Bob Kolasky
Bob Kolasky
Bob Kolasky is the Senior Vice President for Critical Infrastructure at Exiger, LLC a global leader in AI-powered supply chain and third-party risk management solutions. Previously, Mr. Kolasky led the Cybersecurity and Infrastructure Security Agency’s (CISA) National Risk Management Center. In that role, he saw the Center’s efforts to facilitate a strategic, cross-sector risk management approach to cyber and physical threats to critical infrastructure. As head of the National Risk Management Center, Mr. Kolasky had the responsibility to develop integrated analytic capability to analyze risk to critical infrastructure and work across the national community to reduce risk. As part of that, he co-chaired the Information and Communications Technology Supply Chain Risk Management Task Force and led CISA’s efforts to support development of a secure 5G network. He also served on the Executive Committee for the Election Infrastructure Government Coordinating Council. Previously, Mr. Kolasky had served as the Deputy Assistant Secretary and Acting Assistant Secretary for Infrastructure Protection (IP), where he led the coordinated national effort to partner with industry to reduce the risk posed by acts of terrorism and other cyber or physical threats to the nation’s critical infrastructure, including election infrastructure. . Mr. Kolasky has served in a number of other senior leadership roles for DHS, including acting Deputy Under Secretary for NPPD before it became CISA and the Director of the DHS Cyber-Physical Critical Infrastructure Integrated Task Force to implement Presidential Policy Directive 21 on Critical Infrastructure Security and Resilience, as well as Executive Order 13636 on Critical Infrastructure Cybersecurity.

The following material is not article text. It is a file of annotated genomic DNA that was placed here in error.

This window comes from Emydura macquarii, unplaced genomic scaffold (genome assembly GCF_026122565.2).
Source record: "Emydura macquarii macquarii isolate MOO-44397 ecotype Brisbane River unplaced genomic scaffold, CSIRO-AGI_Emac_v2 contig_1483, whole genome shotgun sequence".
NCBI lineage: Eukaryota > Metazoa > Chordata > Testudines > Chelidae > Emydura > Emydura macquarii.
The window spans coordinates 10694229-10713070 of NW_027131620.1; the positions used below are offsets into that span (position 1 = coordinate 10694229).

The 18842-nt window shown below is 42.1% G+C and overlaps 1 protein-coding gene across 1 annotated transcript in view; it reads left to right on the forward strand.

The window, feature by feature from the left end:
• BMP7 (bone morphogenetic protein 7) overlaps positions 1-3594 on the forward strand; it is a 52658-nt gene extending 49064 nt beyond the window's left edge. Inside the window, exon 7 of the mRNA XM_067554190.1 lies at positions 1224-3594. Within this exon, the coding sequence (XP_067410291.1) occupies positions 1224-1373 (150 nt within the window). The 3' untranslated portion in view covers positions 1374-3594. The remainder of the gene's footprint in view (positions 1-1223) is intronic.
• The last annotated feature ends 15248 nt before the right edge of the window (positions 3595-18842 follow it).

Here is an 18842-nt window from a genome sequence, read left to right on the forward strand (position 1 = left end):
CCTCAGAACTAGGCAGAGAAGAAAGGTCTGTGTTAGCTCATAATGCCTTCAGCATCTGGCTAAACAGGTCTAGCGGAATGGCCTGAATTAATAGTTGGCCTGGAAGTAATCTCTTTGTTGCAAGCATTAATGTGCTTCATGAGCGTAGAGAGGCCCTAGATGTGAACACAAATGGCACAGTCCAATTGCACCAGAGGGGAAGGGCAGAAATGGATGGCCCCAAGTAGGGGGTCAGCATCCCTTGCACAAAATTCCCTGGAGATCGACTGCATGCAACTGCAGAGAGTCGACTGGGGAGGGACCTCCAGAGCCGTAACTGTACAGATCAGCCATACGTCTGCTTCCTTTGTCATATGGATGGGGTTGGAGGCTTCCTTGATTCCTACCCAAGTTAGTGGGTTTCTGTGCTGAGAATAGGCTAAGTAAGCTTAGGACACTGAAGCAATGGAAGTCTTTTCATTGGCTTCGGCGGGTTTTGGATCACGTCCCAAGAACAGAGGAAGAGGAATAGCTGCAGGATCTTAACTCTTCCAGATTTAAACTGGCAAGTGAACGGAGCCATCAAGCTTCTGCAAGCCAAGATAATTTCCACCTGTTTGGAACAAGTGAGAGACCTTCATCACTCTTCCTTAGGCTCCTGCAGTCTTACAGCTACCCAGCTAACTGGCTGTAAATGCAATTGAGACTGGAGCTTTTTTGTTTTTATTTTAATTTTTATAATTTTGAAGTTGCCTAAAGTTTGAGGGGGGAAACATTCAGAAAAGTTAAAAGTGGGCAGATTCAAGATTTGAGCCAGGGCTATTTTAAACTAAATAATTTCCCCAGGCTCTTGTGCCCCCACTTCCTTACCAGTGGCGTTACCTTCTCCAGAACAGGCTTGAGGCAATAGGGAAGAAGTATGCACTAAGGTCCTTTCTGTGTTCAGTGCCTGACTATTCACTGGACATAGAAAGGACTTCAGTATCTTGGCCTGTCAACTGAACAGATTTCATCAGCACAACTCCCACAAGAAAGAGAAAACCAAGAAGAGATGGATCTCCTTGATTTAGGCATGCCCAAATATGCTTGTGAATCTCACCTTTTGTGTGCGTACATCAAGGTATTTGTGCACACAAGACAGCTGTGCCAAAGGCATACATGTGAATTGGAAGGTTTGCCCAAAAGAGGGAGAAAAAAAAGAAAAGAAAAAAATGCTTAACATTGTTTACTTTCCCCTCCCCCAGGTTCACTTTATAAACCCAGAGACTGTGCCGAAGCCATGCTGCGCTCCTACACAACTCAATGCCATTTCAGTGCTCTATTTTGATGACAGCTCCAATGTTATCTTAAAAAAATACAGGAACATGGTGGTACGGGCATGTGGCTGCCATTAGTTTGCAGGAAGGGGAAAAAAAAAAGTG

Related Articles

- Advertisement -

Latest Articles